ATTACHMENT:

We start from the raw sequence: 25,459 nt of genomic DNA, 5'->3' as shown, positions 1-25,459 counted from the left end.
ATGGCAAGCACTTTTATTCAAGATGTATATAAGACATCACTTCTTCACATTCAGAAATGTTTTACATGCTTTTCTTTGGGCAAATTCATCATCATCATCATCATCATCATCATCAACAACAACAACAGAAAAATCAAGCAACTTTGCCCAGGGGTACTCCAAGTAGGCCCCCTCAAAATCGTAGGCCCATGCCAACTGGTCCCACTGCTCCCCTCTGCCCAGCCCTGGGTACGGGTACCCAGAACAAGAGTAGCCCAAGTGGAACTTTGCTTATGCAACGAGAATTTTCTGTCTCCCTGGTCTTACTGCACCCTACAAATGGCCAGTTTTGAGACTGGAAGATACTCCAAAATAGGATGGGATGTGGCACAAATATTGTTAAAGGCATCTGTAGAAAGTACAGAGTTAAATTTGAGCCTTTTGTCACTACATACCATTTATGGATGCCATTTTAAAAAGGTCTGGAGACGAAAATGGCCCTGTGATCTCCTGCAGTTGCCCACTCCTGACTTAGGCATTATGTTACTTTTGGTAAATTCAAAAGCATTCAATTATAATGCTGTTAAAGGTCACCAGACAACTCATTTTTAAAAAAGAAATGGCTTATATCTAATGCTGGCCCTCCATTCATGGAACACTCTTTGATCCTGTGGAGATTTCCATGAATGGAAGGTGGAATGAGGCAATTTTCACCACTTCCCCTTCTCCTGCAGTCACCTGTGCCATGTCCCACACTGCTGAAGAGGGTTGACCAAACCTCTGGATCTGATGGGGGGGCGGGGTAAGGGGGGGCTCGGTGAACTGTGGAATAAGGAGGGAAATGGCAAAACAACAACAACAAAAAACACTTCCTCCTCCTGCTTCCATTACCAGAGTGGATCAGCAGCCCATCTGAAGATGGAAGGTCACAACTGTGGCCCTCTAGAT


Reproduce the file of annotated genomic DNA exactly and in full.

We start from the raw sequence: 25,459 nt of genomic DNA, 5'->3' as shown, positions 1-25,459 counted from the left end.
ATGGCAAGCACTTTTATTCAAGATGTATATAAGACATCACTTCTTCACATTCAGAAATGTTTTACATGCTTTTCTTTGGGCAAATTCATCATCATCATCATCATCATCATCATCAACAACAACAACAGAAAAATCAAGCAACTTTGCCCAGGGGTACTCCAAGTAGGCCCCCTCAAAATCGTAGGCCCATGCCAACTGGTCCCACTGCTCCCCTCTGCCCAGCCCTGGGTACGGGTACCCAGAACAAGAGTAGCCCAAGTGGAACTTTGCTTATGCAACGAGAATTTTCTGTCTCCCTGGTCTTACTGCACCCTACAAATGGCCAGTTTTGAGACTGGAAGATACTCCAAAATAGGATGGGATGTGGCACAAATATTGTTAAAGGCATCTGTAGAAAGTACAGAGTTAAATTTGAGCCTTTTGTCACTACATACCATTTATGGATGCCATTTTAAAAAGGTCTGGAGACGAAAATGGCCCTGTGATCTCCTGCAGTTGCCCACTCCTGACTTAGGCATTATGTTACTTTTGGTAAATTCAAAAGCATTCAATTATAATGCTGTTAAAGGTCACCAGACAACTCATTTTTAAAAAAGAAATGGCTTATATCTAATGCTGGCCCTCCATTCATGGAACACTCTTTGATCCTGTGGAGATTTCCATGAATGGAAGGTGGAATGAGGCAATTTTCACCACTTCCCCTTCTCCTGCAGTCACCTGTGCCATGTCCCACACTGCTGAAGAGGGTTGACCAAACCTCTGGATCTGATGGGGGGGCGGGGTAAGGGGGGGCTCGGTGAACTGTGGAATAAGGAGGGAAATGGCAAAACAACAACAACAAAAAACACTTCCTCCTCCTGCTTCCATTACCAGAGTGGATCAGCAGCCCATCTGAAGATGGAAGGTCACAACTGTGGCCCTCTAGAT